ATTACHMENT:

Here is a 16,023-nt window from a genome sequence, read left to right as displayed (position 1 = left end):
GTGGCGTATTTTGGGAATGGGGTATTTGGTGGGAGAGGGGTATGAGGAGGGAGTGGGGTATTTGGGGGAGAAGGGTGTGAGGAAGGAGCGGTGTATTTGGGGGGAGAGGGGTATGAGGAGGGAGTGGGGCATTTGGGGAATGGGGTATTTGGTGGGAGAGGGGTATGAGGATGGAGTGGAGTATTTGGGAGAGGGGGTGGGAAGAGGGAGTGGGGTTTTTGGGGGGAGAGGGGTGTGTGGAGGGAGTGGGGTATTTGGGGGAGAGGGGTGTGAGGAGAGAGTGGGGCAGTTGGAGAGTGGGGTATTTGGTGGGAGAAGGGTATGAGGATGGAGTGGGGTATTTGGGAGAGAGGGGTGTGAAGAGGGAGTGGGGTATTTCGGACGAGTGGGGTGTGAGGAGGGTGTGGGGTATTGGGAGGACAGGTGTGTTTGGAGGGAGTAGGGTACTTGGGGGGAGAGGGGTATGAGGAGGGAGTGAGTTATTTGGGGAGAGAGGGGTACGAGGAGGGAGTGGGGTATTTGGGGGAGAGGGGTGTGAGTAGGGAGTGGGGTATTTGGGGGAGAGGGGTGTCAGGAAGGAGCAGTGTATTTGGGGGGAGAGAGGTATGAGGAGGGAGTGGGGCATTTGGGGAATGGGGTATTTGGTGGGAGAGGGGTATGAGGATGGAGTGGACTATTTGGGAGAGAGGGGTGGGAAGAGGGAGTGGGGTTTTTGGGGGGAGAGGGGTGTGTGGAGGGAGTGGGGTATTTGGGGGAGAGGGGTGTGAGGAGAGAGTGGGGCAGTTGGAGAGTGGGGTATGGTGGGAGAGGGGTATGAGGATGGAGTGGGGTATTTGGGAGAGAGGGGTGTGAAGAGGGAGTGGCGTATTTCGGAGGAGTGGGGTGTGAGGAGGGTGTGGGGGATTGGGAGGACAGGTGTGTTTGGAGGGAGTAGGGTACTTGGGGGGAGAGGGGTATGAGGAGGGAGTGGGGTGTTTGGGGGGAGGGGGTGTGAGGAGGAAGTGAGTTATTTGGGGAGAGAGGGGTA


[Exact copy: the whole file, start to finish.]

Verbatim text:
Here is a 16,023-nt window from a genome sequence, read left to right as displayed (position 1 = left end):
GTGGCGTATTTTGGGAATGGGGTATTTGGTGGGAGAGGGGTATGAGGAGGGAGTGGGGTATTTGGGGGAGAAGGGTGTGAGGAAGGAGCGGTGTATTTGGGGGGAGAGGGGTATGAGGAGGGAGTGGGGCATTTGGGGAATGGGGTATTTGGTGGGAGAGGGGTATGAGGATGGAGTGGAGTATTTGGGAGAGGGGGTGGGAAGAGGGAGTGGGGTTTTTGGGGGGAGAGGGGTGTGTGGAGGGAGTGGGGTATTTGGGGGAGAGGGGTGTGAGGAGAGAGTGGGGCAGTTGGAGAGTGGGGTATTTGGTGGGAGAAGGGTATGAGGATGGAGTGGGGTATTTGGGAGAGAGGGGTGTGAAGAGGGAGTGGGGTATTTCGGACGAGTGGGGTGTGAGGAGGGTGTGGGGTATTGGGAGGACAGGTGTGTTTGGAGGGAGTAGGGTACTTGGGGGGAGAGGGGTATGAGGAGGGAGTGAGTTATTTGGGGAGAGAGGGGTACGAGGAGGGAGTGGGGTATTTGGGGGAGAGGGGTGTGAGTAGGGAGTGGGGTATTTGGGGGAGAGGGGTGTCAGGAAGGAGCAGTGTATTTGGGGGGAGAGAGGTATGAGGAGGGAGTGGGGCATTTGGGGAATGGGGTATTTGGTGGGAGAGGGGTATGAGGATGGAGTGGACTATTTGGGAGAGAGGGGTGGGAAGAGGGAGTGGGGTTTTTGGGGGGAGAGGGGTGTGTGGAGGGAGTGGGGTATTTGGGGGAGAGGGGTGTGAGGAGAGAGTGGGGCAGTTGGAGAGTGGGGTATGGTGGGAGAGGGGTATGAGGATGGAGTGGGGTATTTGGGAGAGAGGGGTGTGAAGAGGGAGTGGCGTATTTCGGAGGAGTGGGGTGTGAGGAGGGTGTGGGGGATTGGGAGGACAGGTGTGTTTGGAGGGAGTAGGGTACTTGGGGGGAGAGGGGTATGAGGAGGGAGTGGGGTGTTTGGGGGGAGGGGGTGTGAGGAGGAAGTGAGTTATTTGGGGAGAGAGGGGTA